The mother has lived in Penn Yan for six years. She owns her own home. There is a mortgage and the house has not been listed for sale. It is a two-story house with three bedrooms and one bathroom. She lived there with the child and the father until he left and then for approximately three years with her current husband until he moved back to North Carolina in June of 2010 with their daughter. A Nassau County Family Lawyer said the current husband took a job as a plumber’s assistant for his brother. This location is approximately ten hours from Penn Yan, although there is a major airport nearby.
Sometime in March of 2010, the mother filed the instant petition for relocation, three months before her husband went to North Carolina, because she felt it was in the best interests of her entire family. Petitioner-mother seeks a modification of the respondent-father’s visitation in order to allow her and the parties’ son to relocate to the State of North Carolina with her current husband and their infant daughter.
The father opposes the proposed move.
The Court places the burden of proof on the parent seeking relocation. In this respect the party seeking to modify the custody visitation order must aver a change in circumstances demonstrating a need for modification to ensure the child’s best interests. Visitation with a non-custodial parent is presumed to be in the child’s best interests even when the parent is incarcerated.
Here, even though the mother has sole custody she must show that relocation serves the child’s best interest and not what’s in the mother’s or entire family’s best interest and just because the mother has sole custody does not excuse this burden.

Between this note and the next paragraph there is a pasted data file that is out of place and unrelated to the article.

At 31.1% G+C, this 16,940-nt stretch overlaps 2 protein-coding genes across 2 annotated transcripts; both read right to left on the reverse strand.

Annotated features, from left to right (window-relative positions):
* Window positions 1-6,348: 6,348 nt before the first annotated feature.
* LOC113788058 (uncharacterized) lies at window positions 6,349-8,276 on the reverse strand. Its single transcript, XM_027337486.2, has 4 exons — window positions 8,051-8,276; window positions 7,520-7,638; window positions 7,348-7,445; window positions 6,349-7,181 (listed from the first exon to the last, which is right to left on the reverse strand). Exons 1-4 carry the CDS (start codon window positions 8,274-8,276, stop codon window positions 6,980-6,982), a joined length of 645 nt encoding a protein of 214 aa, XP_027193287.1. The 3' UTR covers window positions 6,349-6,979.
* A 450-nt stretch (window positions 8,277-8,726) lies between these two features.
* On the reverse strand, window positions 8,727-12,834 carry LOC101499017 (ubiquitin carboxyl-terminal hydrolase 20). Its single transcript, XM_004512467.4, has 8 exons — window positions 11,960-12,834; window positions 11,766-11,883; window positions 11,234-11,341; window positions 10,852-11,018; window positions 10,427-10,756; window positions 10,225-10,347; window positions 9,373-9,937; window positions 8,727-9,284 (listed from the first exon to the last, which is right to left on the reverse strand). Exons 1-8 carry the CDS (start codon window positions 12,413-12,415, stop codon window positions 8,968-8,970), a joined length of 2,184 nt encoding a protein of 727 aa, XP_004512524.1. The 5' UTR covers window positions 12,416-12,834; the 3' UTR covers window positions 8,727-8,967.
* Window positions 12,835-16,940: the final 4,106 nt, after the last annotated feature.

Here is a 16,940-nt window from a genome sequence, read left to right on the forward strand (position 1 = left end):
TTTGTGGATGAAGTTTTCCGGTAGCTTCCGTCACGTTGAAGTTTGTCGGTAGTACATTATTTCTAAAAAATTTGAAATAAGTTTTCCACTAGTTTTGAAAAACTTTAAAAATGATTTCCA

The use of a “fresh start” should be combined with other factors when proposing relocation, such as lower cost housing, free child care, which may present a more compelling scenario as contrasted with a move based solely on a “fresh start”.
The Court finds that neither parent has improper motives for requesting or opposing the move. Indeed, both parents recognize the importance of the other parent in the child’s life. However, the Court is concerned that the mother’s husband moved to North Carolina with their daughter, found plumbing work with his brother and living quarters only three months after the mother filed her petition, knowing full well that his wife could not leave New York with the child without agreement or the Court’s permission; while at the same time he only looked for plumbing work within the Village limits of Penn Yan. In addition, the mother owns her own home in Yates County which has a mortgage and is not currently listed for sale. The mother also had a full time job in Yates County as a CNA until recently when she quit for a vacation. She may feel confident that she can get similar employment in North Carolina but she has not taken the required test or presented any proof that someone will hire her.